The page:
One day you’re the star, and the next, you’re old news. It’s not that you can’t build an audience on Substack. You can certainly grow your subscriber base. However, keep in mind the algorithm side of things. But don’t be surprised if you feel like being on a content treadmill having to produce new content all the time to stay relevant.

However, one of the interesting features Substack offers is the fact that other subscribers can recommend your newsletter to others. Think of it as a free referral program. Now, you can’t have this on your blog. Either you rank, or you don’t.

Overall, building an audience on Substack might be easier in the short run, but having a blog is better in the long run because you’ll benefit from SEO.

Cost: Which is cheaper?

A self-hosted WordPress blog will cost more than a free Substack account.

Prices start around $10/month for a self-hosted WordPress blog with a domain (that’s what you want to go for.)

Substack only takes a 10% cut when someone subscribes to your paid newsletter.

Because yes, Substack allows you to run a free newsletter or a paid one.

If you only plan to write free emails, Substack won’t cost you a dime.

Customization: Blog vs. Substack

Blog (or WordPress): A Buffet of Options

Your blog is your piece of digital real estate on the internet.

You can do whatever you want on it.

Take WordPress as an example

It’s like your local artisanal market, a place where you can handpick every single detail to fit your style, your voice, and your brand. 

Ever walked into one of those gourmet burger joints where you can build your own burger? You choose the bun, the patty, the toppings—heck, even the type of mayo. 

That’s WordPress for you. Each plugin and each theme is an ingredient that makes your site uniquely yours. 

For example, imagine you’re building a course on “Time Management for Experienced Professionals.” 

With WordPress, you can add a forum plugin for students to discuss topics, embed YouTube tutorials, and integrate a payment gateway for quick enrollments. 

Want to give a quiz at the end of each module? There’s a plugin for that.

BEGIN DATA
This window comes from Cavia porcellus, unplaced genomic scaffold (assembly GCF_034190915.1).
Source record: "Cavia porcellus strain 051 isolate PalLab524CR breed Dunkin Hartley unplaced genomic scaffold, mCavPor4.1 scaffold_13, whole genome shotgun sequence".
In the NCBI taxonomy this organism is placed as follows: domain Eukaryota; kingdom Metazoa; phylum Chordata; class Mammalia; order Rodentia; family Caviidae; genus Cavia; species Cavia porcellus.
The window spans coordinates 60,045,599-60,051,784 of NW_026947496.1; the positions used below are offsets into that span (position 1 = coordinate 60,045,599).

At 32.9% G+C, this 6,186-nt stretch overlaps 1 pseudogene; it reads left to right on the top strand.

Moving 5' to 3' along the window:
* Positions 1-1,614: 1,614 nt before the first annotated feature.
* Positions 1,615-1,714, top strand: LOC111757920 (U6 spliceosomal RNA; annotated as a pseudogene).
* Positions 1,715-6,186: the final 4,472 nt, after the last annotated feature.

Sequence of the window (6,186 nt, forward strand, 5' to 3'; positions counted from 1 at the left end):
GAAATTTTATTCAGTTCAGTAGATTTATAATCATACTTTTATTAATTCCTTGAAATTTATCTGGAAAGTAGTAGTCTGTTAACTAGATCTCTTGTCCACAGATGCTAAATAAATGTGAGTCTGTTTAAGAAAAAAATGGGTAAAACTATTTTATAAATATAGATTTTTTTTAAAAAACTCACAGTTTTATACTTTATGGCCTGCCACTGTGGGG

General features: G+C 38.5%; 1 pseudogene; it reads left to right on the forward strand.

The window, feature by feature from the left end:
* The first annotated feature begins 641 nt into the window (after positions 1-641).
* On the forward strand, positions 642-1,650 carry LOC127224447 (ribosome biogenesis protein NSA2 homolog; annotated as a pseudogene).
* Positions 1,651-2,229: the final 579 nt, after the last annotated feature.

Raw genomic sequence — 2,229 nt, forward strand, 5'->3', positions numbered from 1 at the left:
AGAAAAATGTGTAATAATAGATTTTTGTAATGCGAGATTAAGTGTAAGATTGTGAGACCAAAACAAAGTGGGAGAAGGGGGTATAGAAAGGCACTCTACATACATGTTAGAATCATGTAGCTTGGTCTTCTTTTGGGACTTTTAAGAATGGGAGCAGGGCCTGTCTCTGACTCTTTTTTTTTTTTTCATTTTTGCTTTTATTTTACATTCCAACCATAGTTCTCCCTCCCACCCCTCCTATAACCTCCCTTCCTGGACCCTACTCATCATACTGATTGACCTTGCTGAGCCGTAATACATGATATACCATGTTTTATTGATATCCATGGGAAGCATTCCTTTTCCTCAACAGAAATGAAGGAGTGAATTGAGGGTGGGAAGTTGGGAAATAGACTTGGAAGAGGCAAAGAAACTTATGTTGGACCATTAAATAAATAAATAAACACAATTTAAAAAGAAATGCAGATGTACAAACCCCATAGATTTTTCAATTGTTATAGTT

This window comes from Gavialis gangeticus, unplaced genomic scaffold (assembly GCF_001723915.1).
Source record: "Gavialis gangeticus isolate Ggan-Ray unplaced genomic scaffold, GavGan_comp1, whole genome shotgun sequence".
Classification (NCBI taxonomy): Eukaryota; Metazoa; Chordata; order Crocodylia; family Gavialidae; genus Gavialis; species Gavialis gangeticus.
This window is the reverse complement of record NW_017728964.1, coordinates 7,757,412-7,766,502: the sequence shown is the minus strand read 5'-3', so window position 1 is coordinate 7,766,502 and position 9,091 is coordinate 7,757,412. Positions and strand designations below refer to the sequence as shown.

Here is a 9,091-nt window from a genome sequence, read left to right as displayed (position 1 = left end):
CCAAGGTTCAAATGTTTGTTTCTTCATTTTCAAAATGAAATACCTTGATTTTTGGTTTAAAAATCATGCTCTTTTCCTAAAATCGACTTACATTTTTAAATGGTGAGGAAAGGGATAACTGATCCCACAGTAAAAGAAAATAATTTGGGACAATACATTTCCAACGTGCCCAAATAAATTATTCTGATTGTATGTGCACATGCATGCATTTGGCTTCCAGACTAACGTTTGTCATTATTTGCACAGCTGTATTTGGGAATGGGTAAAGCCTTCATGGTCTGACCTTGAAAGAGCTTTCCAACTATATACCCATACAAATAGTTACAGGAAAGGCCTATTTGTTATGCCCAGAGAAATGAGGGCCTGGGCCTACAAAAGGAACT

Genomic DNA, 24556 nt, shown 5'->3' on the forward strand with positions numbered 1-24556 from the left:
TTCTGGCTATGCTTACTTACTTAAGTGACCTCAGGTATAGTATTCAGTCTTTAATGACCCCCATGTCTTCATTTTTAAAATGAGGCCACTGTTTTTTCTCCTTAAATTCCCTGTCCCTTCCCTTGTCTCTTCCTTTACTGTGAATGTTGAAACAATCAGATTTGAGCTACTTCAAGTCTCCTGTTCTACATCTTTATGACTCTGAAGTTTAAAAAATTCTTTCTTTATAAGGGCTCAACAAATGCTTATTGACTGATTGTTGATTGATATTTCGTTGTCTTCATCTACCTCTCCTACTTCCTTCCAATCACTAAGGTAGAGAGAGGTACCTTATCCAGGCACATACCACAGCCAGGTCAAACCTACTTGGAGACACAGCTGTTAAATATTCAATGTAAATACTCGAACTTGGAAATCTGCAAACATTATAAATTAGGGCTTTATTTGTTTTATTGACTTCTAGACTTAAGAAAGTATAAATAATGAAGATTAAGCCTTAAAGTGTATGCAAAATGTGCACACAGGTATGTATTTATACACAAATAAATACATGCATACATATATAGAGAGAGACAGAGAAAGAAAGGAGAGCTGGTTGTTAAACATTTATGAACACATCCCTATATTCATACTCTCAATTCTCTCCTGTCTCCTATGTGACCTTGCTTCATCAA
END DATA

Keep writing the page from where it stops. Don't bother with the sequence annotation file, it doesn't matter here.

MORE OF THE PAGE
Your blog becomes this dynamic, interactive learning hub – not just a place to publish articles.

Substack: Cookie-Cutter Experience

Substack is more like a fast-food drive-thru.  It’s like buying a model home—everything comes pre-installed, and there’s not much room to change anything. Ever try to get “just a little extra sauce” at a fast-food joint? Good luck. 

Now, Substack isn’t completely rigid.

Think of it as a classic diner menu. You can pick your type of burger—chicken, beef, or veggie—but you can’t choose the type of cheese or add pineapple on top. For instance, Substack lets you pick a template, tweak the colors, and add your logo. That’s not too shabby, right? You can even decide how to structure your newsletter, opting for sections or sticking to long-form articles. It’s customization but within guardrails.

However, it’s also not where you go for a five-course gourmet meal. Say you’re doing a deep dive into cryptocurrency for beginners. Sure, you can serialize it over several newsletters. But could you add a live feed of current crypto prices? Or a forum for community discussions? Nope, you’re out of luck.

Substack offers a more streamlined experience with limited customization options. While users can customize the look and feel of their newsletter using customizable templates, there aren’t many functionality options beyond the basic features.

Blogs like WordPress offers limitless possibility, while Substack gives you a neat, predetermined package. 

Alright, let’s get to the nitty-gritty of set-up and ease of use. Sometimes it’s not just about what you can do; it’s about how easily you can do it.

Set Up and Ease of Use

Blogging: Easier Than You Think

The myth that setting up a blog is a Herculean task needs to be busted. 

Let’s get real. 

We’re not in 1999 anymore.